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 (prĕm′ə-nĭsh′ən, prē′mə-)
1. A presentiment of the future; a foreboding.
2. A warning in advance; a forewarning.

[Late Latin praemonitiō, praemonitiōn-, from Latin praemonitus, past participle of praemonēre, to forewarn : prae-, pre- + monēre, to warn; see men- in Indo-European roots.]

pre·mon′i·to′ri·ly (-mŏn′ĭ-tôr′ə-lē) adv.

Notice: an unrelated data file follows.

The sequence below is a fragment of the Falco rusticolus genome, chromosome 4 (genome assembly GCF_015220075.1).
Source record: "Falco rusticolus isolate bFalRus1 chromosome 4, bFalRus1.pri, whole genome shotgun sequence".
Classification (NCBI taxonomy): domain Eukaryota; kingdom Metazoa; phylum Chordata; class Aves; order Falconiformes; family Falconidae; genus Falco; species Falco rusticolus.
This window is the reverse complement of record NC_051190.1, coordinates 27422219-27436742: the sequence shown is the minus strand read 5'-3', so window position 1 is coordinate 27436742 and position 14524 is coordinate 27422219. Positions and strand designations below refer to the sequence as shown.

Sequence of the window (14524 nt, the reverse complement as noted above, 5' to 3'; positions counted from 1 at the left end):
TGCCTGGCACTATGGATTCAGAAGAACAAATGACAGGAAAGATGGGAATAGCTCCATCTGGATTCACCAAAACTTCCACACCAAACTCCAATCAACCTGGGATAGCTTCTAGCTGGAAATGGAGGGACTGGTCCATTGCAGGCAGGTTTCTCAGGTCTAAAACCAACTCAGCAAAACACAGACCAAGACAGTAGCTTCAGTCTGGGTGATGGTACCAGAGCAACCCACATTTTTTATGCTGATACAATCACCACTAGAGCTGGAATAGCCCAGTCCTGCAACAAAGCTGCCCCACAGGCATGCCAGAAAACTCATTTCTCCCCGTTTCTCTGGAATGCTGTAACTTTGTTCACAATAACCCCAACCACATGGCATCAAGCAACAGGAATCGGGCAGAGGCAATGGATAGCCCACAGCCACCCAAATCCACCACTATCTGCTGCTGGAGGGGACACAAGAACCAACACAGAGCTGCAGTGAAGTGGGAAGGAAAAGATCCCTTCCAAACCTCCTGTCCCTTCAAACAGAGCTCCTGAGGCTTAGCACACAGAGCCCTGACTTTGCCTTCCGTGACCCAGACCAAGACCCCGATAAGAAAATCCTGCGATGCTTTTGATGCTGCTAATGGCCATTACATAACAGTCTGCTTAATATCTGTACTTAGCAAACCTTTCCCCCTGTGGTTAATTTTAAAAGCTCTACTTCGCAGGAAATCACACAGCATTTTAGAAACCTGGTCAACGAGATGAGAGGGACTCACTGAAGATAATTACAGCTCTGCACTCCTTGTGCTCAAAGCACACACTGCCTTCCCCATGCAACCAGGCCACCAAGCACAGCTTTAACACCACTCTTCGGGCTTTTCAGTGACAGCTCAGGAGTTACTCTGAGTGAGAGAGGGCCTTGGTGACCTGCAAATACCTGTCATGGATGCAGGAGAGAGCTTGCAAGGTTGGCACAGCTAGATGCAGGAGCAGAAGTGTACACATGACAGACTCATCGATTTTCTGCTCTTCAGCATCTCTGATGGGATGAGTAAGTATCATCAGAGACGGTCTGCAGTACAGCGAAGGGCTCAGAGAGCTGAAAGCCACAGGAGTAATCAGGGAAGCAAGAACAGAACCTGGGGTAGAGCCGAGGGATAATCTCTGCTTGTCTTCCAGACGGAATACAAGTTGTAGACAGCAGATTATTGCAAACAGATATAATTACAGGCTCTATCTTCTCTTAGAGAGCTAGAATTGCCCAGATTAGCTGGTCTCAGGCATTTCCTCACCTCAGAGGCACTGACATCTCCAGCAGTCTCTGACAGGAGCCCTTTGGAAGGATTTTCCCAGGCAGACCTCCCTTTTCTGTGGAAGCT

pre·mon′i·to′ry adj.


in a premonitory manner
References in periodicals archive ?
Munoz Molina was already anguishing about a fall, premonitorily -if, that is, we accept the notion that his 2009 novel about 193536 is directly allegorical of the Spanish present.
His response to what is (premonitorily) a virtual riddle is to echo the terms used by the fiddler.